A party is a group of people who share political ideas and unite to put them into practice. It is often concerned with the role and organisation of the state, the economic and social system or the environment.
Left-wing parties traditionally support a strong welfare state. The right-wing parties, also known as ‹bourgeois parties› in Switzerland, place more emphasis on individual responsibility and liberal economic policies. Centrist parties share some ideas with left-wing parties and others with right-wing parties.
The political party landscape in Switzerland is very diverse. Some parties are active at the federal, cantonal and communal levels; others are represented at only one level. There is no official overview of all parties in Switzerland. However, the Parliament provides a list of the political parties represented in Parliament.
At the federal level, there has been no ‹majority› party since 1919, which would require that a party win more than 50% of the votes in National Council elections.
Parties play an important role in the functioning of Swiss democracy. They contribute to opinion forming, propose candidates for public office and launch initiatives and referendums. The parties also make recommendations during the votes.
The procedure can vary from party to party in Switzerland. Contact the party you would like to join. Some parties will begin by inviting you for an interview. Other parties do not require any commitment right away, and let people register as supporters.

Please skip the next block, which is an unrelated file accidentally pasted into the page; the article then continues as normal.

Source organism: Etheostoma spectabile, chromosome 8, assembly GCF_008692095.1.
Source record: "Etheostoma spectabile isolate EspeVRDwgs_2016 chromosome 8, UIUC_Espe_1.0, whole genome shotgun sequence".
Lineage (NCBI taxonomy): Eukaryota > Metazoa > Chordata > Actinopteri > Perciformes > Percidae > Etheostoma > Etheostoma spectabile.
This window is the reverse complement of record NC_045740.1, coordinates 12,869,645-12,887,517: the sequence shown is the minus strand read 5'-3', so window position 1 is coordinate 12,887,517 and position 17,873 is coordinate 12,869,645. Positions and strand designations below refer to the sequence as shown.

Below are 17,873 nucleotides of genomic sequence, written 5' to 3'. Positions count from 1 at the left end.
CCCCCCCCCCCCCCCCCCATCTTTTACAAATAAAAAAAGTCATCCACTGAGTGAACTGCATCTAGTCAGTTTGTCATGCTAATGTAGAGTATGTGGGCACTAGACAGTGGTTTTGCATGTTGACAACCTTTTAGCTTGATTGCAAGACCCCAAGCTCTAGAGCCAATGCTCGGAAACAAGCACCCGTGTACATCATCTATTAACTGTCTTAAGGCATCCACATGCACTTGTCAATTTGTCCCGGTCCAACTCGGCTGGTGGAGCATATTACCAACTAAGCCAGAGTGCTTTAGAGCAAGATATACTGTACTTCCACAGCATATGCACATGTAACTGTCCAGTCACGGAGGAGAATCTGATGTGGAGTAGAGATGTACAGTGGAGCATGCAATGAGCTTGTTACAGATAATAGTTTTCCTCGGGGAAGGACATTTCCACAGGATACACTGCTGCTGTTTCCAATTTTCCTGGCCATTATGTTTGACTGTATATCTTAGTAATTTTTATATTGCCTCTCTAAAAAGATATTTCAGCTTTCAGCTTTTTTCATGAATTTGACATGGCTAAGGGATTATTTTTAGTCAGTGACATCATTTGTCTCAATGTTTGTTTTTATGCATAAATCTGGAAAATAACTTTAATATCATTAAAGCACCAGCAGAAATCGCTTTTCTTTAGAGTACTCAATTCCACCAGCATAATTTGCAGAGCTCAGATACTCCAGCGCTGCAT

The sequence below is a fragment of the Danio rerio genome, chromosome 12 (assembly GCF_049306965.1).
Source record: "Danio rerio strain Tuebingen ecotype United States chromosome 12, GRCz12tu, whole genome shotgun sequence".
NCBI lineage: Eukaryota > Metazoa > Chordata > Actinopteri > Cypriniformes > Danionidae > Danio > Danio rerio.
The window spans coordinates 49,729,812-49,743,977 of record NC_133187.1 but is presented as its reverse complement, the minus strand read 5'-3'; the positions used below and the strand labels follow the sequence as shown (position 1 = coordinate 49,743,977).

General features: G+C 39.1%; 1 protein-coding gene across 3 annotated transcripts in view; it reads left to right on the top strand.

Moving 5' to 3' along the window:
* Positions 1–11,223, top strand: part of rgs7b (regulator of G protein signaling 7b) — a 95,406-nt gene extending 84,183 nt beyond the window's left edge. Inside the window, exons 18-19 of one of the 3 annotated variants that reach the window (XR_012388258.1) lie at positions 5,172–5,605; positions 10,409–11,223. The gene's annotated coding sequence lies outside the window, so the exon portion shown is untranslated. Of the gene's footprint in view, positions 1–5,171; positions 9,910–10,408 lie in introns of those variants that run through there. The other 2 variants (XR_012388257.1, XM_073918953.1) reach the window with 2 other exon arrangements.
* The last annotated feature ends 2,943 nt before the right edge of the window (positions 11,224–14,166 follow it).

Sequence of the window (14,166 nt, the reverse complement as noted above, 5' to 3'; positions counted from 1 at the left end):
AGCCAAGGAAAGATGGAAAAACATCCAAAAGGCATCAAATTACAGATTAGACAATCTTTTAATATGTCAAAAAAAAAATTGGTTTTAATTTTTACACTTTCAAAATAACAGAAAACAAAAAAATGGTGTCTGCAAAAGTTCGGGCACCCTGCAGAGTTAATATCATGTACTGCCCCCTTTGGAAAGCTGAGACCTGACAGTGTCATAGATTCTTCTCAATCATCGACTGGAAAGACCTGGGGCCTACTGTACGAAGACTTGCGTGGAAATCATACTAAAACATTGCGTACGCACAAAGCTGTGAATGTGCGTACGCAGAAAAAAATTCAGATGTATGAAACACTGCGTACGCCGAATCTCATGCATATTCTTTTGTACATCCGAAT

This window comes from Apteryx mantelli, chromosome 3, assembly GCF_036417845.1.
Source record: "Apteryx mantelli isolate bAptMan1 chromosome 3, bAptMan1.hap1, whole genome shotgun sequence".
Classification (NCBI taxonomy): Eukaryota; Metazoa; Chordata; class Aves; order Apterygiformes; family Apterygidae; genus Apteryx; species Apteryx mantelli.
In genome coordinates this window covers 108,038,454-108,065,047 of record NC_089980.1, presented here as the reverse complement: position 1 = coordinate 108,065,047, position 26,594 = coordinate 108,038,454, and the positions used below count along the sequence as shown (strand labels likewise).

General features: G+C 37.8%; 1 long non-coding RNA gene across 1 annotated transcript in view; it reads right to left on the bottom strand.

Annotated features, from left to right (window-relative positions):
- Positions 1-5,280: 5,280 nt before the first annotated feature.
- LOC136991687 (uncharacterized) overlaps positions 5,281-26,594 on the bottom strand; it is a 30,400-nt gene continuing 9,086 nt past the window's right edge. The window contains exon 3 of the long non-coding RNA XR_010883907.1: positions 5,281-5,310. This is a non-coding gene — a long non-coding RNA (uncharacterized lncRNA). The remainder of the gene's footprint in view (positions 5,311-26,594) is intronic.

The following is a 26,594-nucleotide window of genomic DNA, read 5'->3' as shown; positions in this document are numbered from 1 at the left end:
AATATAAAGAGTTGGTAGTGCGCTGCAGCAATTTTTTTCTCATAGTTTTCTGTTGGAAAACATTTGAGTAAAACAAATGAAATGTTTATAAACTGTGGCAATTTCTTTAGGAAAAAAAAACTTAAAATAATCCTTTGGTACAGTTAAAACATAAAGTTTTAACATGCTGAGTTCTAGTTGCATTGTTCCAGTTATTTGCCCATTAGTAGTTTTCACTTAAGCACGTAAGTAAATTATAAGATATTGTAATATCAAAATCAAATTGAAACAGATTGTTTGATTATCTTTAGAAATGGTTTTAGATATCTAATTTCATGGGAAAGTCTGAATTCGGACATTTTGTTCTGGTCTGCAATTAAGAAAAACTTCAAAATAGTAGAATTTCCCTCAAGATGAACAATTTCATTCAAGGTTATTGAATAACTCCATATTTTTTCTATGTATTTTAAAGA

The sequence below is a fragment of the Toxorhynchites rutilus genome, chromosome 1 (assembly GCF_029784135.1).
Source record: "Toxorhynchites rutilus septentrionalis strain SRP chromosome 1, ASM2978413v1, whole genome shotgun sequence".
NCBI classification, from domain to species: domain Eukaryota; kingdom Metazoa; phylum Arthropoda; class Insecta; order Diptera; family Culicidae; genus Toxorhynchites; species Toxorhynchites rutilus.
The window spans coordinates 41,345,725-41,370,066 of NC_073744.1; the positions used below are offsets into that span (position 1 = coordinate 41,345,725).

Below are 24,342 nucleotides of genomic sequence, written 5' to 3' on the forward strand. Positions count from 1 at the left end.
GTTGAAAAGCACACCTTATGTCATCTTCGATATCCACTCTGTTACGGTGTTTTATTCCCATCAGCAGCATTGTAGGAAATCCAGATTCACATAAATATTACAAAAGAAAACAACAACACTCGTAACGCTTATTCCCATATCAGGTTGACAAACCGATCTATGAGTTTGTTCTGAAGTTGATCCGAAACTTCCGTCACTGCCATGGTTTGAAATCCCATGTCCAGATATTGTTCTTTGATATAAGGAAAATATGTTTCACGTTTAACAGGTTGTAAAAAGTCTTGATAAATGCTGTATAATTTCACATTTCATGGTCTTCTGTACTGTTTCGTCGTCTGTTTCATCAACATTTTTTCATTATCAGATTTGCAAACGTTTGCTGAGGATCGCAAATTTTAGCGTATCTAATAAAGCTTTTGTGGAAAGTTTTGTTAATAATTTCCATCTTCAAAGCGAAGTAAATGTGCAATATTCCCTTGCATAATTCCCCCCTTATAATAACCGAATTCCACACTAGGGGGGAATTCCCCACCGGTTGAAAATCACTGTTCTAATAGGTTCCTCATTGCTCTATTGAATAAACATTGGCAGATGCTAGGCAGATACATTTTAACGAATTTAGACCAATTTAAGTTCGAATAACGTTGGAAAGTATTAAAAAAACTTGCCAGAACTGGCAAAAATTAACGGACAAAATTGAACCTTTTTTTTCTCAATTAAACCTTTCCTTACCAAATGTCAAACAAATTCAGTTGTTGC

Party members generally pay an annual membership fee. The amount varies according to the region, the party and sometimes your income.
In Switzerland, you are free to create a party and can do so quite easily. The most common form is an association. The conditions to be fulfilled are defined in Articles 60 to 79 of the Swiss Civil Code.
If you set up your party as an association, you must draw up written statutes describing its purpose (political orientation), funding and organisation (party organs).
The Federal Chancellery maintains a federal register of political parties (web page available in German, French and Italian). Registration is not compulsory, but parties that do so can benefit from administrative facilities for the National Council election. Find out more about the conditions to be met in the application for registration (web page available in German, French and Italian), which you can complete online.
Parliament provides a list of the political parties represented in Parliament.
The conditions to be fulfilled to create a political party in the form of an association are defined in Articles 60 to 79 of the Swiss Civil Code.
You can consult the federal register of political parties of the Federal Chancellery (web page available in German, French and Italian).
You can apply to register your party (web page available in German, French and Italian) in the federal register of political parties.